With the entry of the United States into World War II, Lowry was given the task of training 57,000 men annually, and the base was expanded to meet this mission. In October 1943, the Flight Engineers School was relocated to Lowry, and in 1944, courses related to new technologies such as radar and autopilot were introduced. While the major emphasis at Lowry was technical training, near the end of World War II, Lowry briefly became a pilot training school as well, although the war ended before the first training class could be completed. After the war, it became a “separation” center for veterans, processing discharges.

With the reorganization of the military, and the establishment of the Air Force in 1947, Lowry Field became Lowry Air Force Base. The Korean War triggered an expansion of the training activities at Lowry, with courses in new technologies including rocket propulsion, computers, and missile guidance. In 1955,

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the first group of Air Force Cadets arrived, making Lowry their home until 1958 when construction of the Air Force Academy was completed. By 1966, all flying activities at Lowry was phased out due to residential growth around the base, but a new mission, that of housing the first operational Titan I ICBMs was acquired. While the missiles themselves were several miles off base at what had been the Lowry bombing range, Lowry had the distinction of being the manager. This mission was active from 1962 to 1965.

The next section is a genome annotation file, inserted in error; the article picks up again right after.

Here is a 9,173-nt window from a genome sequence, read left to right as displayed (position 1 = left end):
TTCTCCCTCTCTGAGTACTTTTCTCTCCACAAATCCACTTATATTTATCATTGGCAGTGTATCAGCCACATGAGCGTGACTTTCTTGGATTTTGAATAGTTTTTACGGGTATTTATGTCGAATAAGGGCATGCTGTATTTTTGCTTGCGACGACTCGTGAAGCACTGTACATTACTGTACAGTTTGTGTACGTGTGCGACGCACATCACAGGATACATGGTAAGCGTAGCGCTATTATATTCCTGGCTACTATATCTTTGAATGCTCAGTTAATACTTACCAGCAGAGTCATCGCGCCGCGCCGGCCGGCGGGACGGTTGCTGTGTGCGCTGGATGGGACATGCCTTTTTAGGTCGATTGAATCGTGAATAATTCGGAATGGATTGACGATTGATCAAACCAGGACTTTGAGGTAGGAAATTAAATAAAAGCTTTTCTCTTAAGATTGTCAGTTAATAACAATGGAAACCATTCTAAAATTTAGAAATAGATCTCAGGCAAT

The Department of Weapons Training was an important part of Lowry AFB during the 1960s, and offered 60 courses. Most importantly, the Nuclear Weapons Branch of this department was the only Air Force

organization that taught all aspects of nuclear weapons maintenance and handling.

During the 1970s new facilities were constructed, older ones demolished, and the Air Force Accounting and Finance Center was opened. The technical school was renamed the USAF School of Applied Sciences – Lowry. In the 1980s Lowry became the primary Air Force training center for space operations courses, and also handled specialized training for most major Air Force fighters and bombers.